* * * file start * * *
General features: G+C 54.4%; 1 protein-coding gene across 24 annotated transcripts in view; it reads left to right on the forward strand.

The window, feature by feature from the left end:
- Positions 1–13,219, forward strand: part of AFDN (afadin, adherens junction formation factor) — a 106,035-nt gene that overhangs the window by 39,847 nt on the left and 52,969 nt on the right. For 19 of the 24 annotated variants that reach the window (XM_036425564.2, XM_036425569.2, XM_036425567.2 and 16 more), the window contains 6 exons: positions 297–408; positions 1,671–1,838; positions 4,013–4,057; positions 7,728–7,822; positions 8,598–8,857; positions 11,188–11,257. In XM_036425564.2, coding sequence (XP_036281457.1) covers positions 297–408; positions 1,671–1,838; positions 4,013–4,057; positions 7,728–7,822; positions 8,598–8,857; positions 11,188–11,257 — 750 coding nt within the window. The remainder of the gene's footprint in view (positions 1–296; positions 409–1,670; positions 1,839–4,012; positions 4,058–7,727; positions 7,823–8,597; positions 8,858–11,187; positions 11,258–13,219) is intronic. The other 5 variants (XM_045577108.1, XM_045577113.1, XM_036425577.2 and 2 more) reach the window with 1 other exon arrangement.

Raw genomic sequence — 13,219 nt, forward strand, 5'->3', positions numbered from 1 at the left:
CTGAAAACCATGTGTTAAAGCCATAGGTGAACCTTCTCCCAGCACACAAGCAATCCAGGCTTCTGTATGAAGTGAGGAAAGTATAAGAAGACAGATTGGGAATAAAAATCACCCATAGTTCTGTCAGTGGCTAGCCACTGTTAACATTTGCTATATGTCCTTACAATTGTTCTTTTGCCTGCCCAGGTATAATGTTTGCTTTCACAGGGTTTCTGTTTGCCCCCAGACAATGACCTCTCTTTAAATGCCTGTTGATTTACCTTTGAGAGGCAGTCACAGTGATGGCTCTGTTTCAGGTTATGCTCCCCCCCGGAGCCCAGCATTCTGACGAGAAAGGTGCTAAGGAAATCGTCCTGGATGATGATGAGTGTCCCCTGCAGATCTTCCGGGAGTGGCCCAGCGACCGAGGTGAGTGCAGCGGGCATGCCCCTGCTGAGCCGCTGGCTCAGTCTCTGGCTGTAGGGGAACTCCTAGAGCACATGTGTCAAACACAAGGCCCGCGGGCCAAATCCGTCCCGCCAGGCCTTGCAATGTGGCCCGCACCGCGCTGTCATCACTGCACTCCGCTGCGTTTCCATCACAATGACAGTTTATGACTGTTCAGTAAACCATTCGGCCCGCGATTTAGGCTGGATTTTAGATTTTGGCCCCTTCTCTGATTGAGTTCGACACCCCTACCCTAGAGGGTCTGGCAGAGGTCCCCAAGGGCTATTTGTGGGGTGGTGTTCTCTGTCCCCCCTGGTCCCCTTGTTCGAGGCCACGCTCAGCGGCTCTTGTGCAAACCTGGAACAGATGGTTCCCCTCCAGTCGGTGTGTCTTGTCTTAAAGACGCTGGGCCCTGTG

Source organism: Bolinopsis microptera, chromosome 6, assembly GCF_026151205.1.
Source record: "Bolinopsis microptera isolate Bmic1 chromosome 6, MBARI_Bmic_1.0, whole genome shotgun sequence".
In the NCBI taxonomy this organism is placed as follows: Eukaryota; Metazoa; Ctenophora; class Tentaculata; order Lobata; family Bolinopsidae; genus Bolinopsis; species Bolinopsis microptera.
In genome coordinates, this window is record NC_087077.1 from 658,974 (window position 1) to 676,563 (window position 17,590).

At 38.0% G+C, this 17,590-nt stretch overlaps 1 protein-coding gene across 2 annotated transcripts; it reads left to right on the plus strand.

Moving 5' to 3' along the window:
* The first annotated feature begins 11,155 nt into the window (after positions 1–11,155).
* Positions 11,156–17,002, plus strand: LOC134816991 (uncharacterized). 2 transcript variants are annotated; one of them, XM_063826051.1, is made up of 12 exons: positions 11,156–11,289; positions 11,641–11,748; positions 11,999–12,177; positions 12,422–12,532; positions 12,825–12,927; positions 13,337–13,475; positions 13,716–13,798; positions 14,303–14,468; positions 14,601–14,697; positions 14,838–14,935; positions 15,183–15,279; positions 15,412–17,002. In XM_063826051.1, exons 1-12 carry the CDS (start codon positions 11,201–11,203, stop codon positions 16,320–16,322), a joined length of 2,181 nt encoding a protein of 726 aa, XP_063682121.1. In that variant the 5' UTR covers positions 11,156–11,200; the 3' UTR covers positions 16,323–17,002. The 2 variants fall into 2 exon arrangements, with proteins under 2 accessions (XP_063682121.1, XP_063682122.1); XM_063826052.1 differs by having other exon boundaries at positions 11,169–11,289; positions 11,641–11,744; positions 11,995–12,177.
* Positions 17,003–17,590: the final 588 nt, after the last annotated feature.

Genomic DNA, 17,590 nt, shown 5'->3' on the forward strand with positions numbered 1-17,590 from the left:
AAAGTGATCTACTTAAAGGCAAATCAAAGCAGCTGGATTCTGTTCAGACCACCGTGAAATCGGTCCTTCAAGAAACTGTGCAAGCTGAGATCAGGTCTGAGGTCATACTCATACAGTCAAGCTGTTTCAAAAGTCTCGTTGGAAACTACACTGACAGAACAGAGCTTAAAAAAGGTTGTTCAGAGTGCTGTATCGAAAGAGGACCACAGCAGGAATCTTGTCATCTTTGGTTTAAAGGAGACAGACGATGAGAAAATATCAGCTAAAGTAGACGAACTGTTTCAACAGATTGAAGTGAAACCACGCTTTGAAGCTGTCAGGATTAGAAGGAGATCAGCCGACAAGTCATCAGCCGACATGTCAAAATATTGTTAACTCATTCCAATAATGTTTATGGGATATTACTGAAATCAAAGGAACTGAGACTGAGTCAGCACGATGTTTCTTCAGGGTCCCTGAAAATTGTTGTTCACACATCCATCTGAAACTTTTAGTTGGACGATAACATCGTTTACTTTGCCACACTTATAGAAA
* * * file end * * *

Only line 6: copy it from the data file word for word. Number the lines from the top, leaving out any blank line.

Source organism: Bolinopsis microptera, chromosome 6, assembly GCF_026151205.1.